Re-envisioning Our Lady of Guadalupe celebrations

ORLANDO | As hundreds of people across the diocese prepared to honor the feast day of Our Lady of Guadalupe, the Patroness of the Americas, the COVID-19 pandemic reshaped traditional celebrations, reaching thousands via livestream and other creative solutions.

Guadalupe Novena
For more than 20 years, the community of St. Ann Parish in Haines City has celebrated the Feast of Our Lady of Guadalupe with exultant joy. Parishioners gather each day of the novena, culminating on her honored feast day in various homes (Dec. 4-12). On Dec. 12, they pray, sing and rejoice in her honor. Although the pandemic changed the face of the celebration, nothing could prevent the faithful from honoring Our Lady.

Father Alfonso Cely, parish pastor, and Dominican Father Duberney Rodas, invited people “to connect” via livestream on YouTube, Facebook, and Instagram. The online novena had 1,000 views, reaching far beyond parish boundaries, and even abroad. The hour-long devotion consisted of the rosary, music, reflections and prayers.

“The way people are praying together now is absolutely incredible… socially distanced and spiritually connected,” Father Cely said.

Because they cannot gather in large numbers, parishioners were also invited to set up altars at home and to send in photos. Images poured in. At the end of the novena, Father Cely awarded prizes for the top three most beautiful altars.

The feast day celebration was modified with Mañanitas Mass at 5 a.m. with a mariachi band, all livestreamed. Families prayed outside near a statue of Our Lady of Guadalupe while volunteers helped maintain safety protocols. One thousand roses adorned the sanctuary, recalling the roses in Juan Diego’s tilma that ultimately revealed the image of the Virgin of Guadalupe.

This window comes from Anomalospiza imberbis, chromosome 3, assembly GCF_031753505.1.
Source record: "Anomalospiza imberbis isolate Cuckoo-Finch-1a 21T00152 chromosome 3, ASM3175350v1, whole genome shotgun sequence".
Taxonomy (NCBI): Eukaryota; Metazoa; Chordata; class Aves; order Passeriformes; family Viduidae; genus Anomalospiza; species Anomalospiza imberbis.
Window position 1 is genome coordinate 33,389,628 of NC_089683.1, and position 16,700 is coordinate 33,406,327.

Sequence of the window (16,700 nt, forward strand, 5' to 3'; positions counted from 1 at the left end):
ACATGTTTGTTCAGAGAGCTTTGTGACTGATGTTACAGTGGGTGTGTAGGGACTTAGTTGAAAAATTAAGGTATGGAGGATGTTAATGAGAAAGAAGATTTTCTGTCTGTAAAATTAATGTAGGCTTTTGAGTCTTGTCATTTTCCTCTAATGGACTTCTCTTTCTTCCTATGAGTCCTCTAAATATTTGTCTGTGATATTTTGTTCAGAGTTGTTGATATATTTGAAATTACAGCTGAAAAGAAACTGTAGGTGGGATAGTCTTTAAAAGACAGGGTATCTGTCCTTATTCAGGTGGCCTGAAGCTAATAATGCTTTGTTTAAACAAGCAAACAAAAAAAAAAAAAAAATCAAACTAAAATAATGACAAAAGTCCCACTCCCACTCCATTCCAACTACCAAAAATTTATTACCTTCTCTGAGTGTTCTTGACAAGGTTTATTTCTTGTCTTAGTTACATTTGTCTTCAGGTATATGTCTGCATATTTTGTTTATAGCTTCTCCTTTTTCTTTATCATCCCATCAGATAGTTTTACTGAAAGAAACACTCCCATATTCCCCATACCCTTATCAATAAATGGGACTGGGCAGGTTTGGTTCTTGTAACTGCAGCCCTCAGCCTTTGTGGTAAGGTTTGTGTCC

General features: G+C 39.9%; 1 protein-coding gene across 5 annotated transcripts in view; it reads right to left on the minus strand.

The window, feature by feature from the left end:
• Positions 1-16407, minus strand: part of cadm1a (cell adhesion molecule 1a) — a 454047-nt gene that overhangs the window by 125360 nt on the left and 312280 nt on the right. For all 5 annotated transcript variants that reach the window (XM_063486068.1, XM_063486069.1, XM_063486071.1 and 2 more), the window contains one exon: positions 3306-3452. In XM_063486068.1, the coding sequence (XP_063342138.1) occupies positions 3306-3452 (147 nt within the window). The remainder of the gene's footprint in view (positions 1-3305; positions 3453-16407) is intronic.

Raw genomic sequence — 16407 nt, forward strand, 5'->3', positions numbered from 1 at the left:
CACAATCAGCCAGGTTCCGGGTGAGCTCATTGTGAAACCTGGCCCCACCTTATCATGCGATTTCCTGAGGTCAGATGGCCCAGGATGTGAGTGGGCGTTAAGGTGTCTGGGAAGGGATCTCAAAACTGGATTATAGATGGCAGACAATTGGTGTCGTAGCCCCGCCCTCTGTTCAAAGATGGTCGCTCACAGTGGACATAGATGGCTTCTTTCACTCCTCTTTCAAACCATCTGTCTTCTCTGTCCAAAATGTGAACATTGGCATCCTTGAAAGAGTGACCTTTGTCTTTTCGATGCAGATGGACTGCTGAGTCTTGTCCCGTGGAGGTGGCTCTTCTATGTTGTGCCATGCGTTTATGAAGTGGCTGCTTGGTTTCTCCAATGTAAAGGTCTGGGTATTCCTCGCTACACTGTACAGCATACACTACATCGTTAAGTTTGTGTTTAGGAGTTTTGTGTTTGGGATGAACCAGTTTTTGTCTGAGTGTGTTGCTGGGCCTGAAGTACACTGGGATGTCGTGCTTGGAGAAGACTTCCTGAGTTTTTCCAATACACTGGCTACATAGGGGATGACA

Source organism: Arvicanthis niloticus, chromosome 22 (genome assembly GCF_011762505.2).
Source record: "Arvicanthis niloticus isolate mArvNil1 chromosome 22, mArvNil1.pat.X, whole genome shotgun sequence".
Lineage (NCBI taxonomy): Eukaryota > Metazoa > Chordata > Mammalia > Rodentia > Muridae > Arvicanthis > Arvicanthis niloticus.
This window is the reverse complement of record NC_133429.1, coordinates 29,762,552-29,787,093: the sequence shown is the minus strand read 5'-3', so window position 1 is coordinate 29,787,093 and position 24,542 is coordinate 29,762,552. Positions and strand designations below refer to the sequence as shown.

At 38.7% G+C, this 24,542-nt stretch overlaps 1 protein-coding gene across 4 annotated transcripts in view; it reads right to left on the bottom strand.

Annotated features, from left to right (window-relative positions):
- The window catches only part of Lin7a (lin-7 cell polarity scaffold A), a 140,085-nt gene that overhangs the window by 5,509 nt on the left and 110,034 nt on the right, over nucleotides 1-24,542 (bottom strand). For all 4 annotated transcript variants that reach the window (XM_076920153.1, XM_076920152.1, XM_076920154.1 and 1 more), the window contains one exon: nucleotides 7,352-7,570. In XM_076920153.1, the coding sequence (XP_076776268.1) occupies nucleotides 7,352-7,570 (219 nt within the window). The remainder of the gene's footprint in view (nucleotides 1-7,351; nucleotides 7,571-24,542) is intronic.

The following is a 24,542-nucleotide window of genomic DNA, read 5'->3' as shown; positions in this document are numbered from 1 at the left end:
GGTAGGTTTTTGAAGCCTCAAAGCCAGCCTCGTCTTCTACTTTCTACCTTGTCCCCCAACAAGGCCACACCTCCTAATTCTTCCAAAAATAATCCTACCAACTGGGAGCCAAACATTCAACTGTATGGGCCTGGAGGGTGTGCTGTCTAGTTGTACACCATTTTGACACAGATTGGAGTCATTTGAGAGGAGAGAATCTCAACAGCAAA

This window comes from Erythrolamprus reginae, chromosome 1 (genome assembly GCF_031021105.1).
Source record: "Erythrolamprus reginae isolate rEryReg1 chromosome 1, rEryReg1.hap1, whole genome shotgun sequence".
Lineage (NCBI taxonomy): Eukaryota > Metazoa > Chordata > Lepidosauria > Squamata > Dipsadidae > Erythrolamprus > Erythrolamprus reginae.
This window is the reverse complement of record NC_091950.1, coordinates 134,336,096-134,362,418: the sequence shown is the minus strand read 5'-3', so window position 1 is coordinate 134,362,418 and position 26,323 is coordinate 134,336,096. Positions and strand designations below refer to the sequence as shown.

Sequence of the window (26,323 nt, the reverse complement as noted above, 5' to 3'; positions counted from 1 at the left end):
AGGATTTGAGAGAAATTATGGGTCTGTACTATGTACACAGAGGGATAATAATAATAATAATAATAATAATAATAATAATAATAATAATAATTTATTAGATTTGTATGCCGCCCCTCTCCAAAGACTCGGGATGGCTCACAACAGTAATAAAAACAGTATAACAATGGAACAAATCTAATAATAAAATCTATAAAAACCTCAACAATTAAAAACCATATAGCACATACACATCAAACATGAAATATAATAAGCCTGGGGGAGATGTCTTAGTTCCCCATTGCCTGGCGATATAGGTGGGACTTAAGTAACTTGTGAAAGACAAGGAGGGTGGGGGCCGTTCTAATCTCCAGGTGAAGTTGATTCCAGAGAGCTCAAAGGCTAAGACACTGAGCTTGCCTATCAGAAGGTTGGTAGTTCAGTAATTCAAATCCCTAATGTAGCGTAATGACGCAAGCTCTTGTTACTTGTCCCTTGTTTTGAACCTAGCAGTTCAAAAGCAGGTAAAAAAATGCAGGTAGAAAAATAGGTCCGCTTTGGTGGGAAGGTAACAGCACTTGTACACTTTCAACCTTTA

“To see this community and see the devotion they have is incredible for me,” Father Cely said. “If on the day of celebration, I don’t become Guadalupano, then I’m dead because they inject the energy needed to celebrate Our Lady of Guadalupe very well.”

Guadalupe Caravan

The usual procession from St. James Cathedral to Lake Eola looked different this year. Rather than walking to the amphitheater and re-enacting the miracle in Tepeyac, Mexico, a 55-car caravan processes from Good Shepherd Parish to the cathedral. Vehicle are greeted by an image of Our Lady of Guadalupe and receive a benediction from St. John Vianney Deacon Luis Abreu. (GLENDA MEEKINS)

Rather than the usual procession to the Lake Eola Amphitheatre for the re-enactment of the miracle in Tepeyac, Mexico, Lisette Saint-Hilaire and her Guadalupe staff coordinated a caravan of 55 cars, from Good Shepherd Parish to St. James Cathedral in Orlando with the help of various organizations around the diocese.

Led by a large wooden cross and a statue of Our Lady, the caravan processed through Orlando streets while the faithful prayed the rosary and evangelized with their presence. Father Miguel González, rector of the cathedral, explained the procession was a way of keeping the tradition of the feast day celebration alive.

Beginning just before 4 p.m., Dec. 12, the event was facilitated by several parish Emmaus organizations and a brigade of volunteers, including traffic coordinator Adrian González, Father González’s brother. The 4.5 mile journey to St. James Cathedral took little more than 30 minutes making its way along Semoran Blvd., Lake Underhill and Rosalind Ave. Turning onto Court Street, a large image of Our Lady of Guadalupe greeted the pilgrims. The crowds offered flowers to the Virgin, harking to the miracle when the famous image appeared on Juan Diego’s tilma. Standing to offer them a benediction with the Blessed Sacrament was Deacon Luis Abreu of St. John Vianney Parish and Father González.

“This is something very special,” Saint-Hilaire, said. “We wanted to take to the streets as a reminder of Mary’s words, ‘Am I, your mother, not here?’ Especially this year.” Saint-Hilaire reflected on the similarities of the caravan’s journey to the cathedral where they found Jesus in the benediction. “Isn’t that the role of Our Lady, to bring us to her son?”

By Glenda Meekins of the Florida Catholic, December 16, 2020